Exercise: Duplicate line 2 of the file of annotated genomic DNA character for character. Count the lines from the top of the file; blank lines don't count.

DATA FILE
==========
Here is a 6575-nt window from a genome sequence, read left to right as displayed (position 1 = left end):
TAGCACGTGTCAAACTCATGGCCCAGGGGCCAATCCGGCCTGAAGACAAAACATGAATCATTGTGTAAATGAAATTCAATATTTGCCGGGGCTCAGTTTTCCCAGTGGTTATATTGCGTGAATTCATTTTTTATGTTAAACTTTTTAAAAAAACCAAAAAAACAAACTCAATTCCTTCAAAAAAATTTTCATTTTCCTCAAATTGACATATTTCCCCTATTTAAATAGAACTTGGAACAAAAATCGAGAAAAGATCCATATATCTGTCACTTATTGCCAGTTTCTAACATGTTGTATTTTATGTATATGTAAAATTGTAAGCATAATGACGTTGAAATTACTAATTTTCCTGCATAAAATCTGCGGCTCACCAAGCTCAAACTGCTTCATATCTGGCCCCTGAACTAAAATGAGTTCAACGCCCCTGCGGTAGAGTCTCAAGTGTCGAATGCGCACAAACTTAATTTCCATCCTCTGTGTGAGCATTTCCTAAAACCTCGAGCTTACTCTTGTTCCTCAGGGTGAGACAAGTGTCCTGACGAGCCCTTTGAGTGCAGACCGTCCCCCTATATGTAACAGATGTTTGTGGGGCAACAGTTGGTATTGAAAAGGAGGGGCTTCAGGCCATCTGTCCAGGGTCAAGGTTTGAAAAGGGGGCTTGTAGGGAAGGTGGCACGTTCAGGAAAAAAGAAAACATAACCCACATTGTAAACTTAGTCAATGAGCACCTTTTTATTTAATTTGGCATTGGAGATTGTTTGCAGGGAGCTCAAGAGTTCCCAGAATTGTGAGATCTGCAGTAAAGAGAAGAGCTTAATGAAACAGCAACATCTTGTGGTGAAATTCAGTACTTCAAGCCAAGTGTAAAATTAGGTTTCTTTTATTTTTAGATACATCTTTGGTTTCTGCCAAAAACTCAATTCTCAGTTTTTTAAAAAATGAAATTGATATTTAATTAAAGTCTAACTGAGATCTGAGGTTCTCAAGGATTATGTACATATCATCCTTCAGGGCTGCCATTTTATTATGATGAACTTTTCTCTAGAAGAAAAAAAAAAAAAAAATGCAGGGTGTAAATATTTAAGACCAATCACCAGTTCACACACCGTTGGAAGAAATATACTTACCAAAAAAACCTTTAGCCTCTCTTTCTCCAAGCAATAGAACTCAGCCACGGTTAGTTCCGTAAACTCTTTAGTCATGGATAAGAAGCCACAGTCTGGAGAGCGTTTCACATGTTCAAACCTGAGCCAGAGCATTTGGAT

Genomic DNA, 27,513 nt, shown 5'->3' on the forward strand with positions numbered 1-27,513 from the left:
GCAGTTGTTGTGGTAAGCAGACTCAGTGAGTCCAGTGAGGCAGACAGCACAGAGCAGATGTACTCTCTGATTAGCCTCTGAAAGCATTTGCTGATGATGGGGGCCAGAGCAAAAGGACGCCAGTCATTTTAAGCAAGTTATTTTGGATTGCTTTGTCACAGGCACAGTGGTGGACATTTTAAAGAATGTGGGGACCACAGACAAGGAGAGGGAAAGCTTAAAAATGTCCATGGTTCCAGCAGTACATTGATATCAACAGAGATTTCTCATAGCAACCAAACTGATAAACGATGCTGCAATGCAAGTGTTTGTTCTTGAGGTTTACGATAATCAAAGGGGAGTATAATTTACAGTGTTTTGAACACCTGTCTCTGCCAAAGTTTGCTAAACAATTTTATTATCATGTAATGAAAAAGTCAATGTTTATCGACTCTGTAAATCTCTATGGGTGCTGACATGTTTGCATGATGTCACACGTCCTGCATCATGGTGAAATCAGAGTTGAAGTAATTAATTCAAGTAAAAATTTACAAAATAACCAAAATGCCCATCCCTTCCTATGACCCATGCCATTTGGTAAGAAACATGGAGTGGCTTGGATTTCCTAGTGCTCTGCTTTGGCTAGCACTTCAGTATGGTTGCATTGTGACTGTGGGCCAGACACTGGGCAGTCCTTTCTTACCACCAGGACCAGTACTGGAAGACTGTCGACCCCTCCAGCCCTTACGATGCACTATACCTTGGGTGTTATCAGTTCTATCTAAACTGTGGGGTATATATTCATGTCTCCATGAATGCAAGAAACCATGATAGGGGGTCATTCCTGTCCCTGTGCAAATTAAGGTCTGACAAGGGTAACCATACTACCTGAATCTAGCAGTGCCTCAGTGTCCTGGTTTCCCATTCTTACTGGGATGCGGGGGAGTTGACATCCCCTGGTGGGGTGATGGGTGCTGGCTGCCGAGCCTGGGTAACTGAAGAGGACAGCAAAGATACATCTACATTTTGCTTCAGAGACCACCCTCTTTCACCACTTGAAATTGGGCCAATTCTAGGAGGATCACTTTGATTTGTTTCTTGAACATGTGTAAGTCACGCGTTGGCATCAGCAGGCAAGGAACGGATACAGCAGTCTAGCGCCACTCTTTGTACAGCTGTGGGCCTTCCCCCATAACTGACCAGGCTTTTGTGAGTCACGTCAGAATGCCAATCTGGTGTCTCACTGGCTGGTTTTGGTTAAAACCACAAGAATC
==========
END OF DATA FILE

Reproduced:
TAGCACGTGTCAAACTCATGGCCCAGGGGCCAATCCGGCCTGAAGACAAAACATGAATCATTGTGTAAATGAAATTCAATATTTGCCGGGGCTCAGTTTTCCCAGTGGTTATATTGCGTGAATTCATTTTTTATGTTAAACTTTTTAAAAAAACCAAAAAAACAAACTCAATTCCTTCAAAAAAATTTTCATTTTCCTCAAATTGACATATTTCCCCTATTTAAATAGAACTTGGAACAAAAATCGAGAAAAGATCCATATATCTGTCACTTATTGCCAGTTTCTAACATGTTGTATTTTATGTATATGTAAAATTGTAAGCATAATGACGTTGAAATTACTAATTTTCCTGCATAAAATCTGCGGCTCACCAAGCTCAAACTGCTTCATATCTGGCCCCTGAACTAAAATGAGTTCAACGCCCCTGCGGTAGAGTCTCAAGTGTCGAATGCGCACAAACTTAATTTCCATCCTCTGTGTGAGCATTTCCTAAAACCTCGAGCTTACTCTTGTTCCTCAGGGTGAGACAAGTGTCCTGACGAGCCCTTTGAGTGCAGACCGTCCCCCTATATGTAACAGATGTTTGTGGGGCAACAGTTGGTATTGAAAAGGAGGGGCTTCAGGCCATCTGTCCAGGGTCAAGGTTTGAAAAGGGGGCTTGTAGGGAAGGTGGCACGTTCAGGAAAAAAGAAAACATAACCCACATTGTAAACTTAGTCAATGAGCACCTTTTTATTTAATTTGGCATTGGAGATTGTTTGCAGGGAGCTCAAGAGTTCCCAGAATTGTGAGATCTGCAGTAAAGAGAAGAGCTTAATGAAACAGCAACATCTTGTGGTGAAATTCAGTACTTCAAGCCAAGTGTAAAATTAGGTTTCTTTTATTTTTAGATACATCTTTGGTTTCTGCCAAAAACTCAATTCTCAGTTTTTTAAAAAATGAAATTGATATTTAATTAAAGTCTAACTGAGATCTGAGGTTCTCAAGGATTATGTACATATCATCCTTCAGGGCTGCCATTTTATTATGATGAACTTTTCTCTAGAAGAAAAAAAAAAAAAAAATGCAGGGTGTAAATATTTAAGACCAATCACCAGTTCACACACCGTTGGAAGAAATATACTTACCAAAAAAACCTTTAGCCTCTCTTTCTCCAAGCAATAGAACTCAGCCACGGTTAGTTCCGTAAACTCTTTAGTCATGGATAAGAAGCCACAGTCTGGAGAGCGTTTCACATGTTCAAACCTGAGCCAGAGCATTTGGAT